Programmatic advertising is a $200 billion global marketplace that is rapidly growing and far-reaching, with Connected TV (CTV) serving as its latest accelerant. Unfortunately, however, it’s also a business sector rife with fraud and consumer privacy abuse, particularly in emerging media forms like CTV and mobile.
Global losses to ad fraud exceeded $35 billion last year, a figure expected to rise to $50 billion by 2025, according to the World Federation of Advertisers. Per the WFA, ad fraud is “second only to the drugs trade as a source of income for organized crime,” but there is no one-size-fits-all ad fraud strategy.
To capitalize on the promise of video advertising in mobile and CTV, and measure ad efficacy with confidence, business leaders must ensure that they’re reaching customers — not bots — and achieving their business goals while remaining compliant with the latest regulations and laws.
There are a few key steps business leaders can take to guard their reputation and their ad spend:
It’s important to consider the various ways your ad budgets can be squandered on invalid traffic. Although 78% of U.S. households are now reachable via programmatic CTV advertising, ad fraud rates remain high, at 24% in Q4 2020. Traditional ad fraud attacks, such as spoofing (i.e., pretending to be a different publisher) and fake sites or apps, are being supplanted by more advanced schemes, such as CTV device farms.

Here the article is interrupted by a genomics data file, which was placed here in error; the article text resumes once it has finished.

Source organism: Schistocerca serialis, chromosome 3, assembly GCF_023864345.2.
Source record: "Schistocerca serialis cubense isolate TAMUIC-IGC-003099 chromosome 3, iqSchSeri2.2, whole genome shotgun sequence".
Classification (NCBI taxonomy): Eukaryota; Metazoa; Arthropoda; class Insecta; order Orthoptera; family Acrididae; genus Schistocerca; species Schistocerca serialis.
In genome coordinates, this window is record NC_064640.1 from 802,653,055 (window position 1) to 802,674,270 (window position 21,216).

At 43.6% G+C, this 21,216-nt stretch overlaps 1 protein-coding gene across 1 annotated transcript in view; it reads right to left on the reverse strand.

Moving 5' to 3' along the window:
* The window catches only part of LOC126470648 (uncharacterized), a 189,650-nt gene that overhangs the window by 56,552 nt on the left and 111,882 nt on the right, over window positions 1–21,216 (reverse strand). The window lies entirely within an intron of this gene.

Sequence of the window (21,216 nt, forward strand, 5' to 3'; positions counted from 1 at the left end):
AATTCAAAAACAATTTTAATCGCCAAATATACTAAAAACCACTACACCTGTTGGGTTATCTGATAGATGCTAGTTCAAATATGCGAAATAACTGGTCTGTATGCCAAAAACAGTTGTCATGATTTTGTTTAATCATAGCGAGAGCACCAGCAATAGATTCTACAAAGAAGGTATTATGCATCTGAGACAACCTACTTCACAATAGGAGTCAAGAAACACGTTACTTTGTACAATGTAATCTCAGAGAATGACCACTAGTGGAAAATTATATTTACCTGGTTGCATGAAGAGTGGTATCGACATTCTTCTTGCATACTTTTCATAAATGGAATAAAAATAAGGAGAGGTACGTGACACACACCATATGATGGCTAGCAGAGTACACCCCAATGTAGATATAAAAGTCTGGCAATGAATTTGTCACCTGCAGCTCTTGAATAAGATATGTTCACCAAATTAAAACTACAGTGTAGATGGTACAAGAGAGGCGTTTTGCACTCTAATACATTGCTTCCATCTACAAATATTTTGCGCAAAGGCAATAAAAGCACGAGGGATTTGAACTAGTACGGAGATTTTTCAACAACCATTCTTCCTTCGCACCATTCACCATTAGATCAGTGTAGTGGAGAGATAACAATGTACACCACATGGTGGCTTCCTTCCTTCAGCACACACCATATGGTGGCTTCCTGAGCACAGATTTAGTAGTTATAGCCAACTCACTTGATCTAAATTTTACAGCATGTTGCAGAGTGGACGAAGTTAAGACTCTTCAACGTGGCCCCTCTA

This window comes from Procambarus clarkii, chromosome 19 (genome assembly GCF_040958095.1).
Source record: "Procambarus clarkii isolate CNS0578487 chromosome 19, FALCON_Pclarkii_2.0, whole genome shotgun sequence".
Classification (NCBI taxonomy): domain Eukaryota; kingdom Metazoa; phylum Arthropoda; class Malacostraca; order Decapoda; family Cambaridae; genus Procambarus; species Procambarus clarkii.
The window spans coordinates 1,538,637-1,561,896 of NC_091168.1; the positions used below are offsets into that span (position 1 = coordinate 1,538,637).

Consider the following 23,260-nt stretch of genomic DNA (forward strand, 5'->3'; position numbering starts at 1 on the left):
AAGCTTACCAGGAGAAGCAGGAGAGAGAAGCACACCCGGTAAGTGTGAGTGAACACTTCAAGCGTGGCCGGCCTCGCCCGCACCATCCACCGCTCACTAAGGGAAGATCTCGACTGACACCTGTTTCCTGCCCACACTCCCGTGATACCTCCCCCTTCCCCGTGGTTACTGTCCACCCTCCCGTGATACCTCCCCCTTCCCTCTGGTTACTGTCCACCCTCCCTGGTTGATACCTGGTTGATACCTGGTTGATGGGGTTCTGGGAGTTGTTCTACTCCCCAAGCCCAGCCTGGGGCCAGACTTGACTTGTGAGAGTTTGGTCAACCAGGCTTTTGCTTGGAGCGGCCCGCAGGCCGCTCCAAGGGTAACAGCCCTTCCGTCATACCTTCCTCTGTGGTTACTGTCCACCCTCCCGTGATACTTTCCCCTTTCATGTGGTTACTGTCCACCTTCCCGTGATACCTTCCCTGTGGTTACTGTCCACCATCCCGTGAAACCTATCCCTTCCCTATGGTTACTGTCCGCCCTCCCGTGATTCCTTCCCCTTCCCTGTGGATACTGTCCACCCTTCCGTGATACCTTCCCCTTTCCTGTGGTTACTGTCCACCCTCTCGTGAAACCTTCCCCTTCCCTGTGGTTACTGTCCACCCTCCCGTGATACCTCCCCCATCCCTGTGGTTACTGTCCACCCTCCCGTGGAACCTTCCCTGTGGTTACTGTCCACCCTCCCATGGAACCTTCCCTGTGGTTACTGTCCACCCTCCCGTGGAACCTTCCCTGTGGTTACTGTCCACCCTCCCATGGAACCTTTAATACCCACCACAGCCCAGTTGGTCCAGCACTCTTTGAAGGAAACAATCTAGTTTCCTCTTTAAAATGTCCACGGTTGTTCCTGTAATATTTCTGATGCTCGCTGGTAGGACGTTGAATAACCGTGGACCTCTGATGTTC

Knowing that ad fraud is eating away at your budget is the first step, but business leaders need to understand the different schemes so they can apply the right protection in the right moments.
Historically, the standard way to measure advertising has been focused on reach. However, reach is now more of a vanity metric if uncoupled from traffic quality.
Striving for reach while ignoring quality creates a prime opportunity for ad fraud. Generating fake traffic to create the illusion of “reach” has become a staple in many ad fraud schemes, with some CTV schemes fabricating up to 650 million bid requests a day per day from bots, per The Drum.
High impression rates that fail to convert into actual sales and pricing anomalies (as compared to a peer group) are compelling harbingers of traffic quality issues.
Because the growing CTV ecosystem commands premium pricing, advertisers may be tempted to seek out deals. However, several leading streaming TV providers, such as XUMO and Philo, have warned advertisers about prices that seem too good to be true, noting that they may be signals of fraudulent activity. Work to identify where traffic is coming from and ask questions when the data looks suspicious.
The ad industry itself is also fighting back by giving tools to business owners meant to stymie ad fraud. There are several industry working groups and watchdog organizations — including the Media Rating Council, Interactive Advertising Bureau and Trustworthy Accountability Group — that accredit certain platforms and suppliers to combat ad fraud. These working groups and organizations also regularly release industry standards and programs designed to address fraudulent activity, such as the Ads.txt initiative meant to help advertisers know they are buying inventory via legitimate third parties. All business owners should utilize certified platforms — along with emerging programs and standards — to stay on top of the latest trends in ad fraud.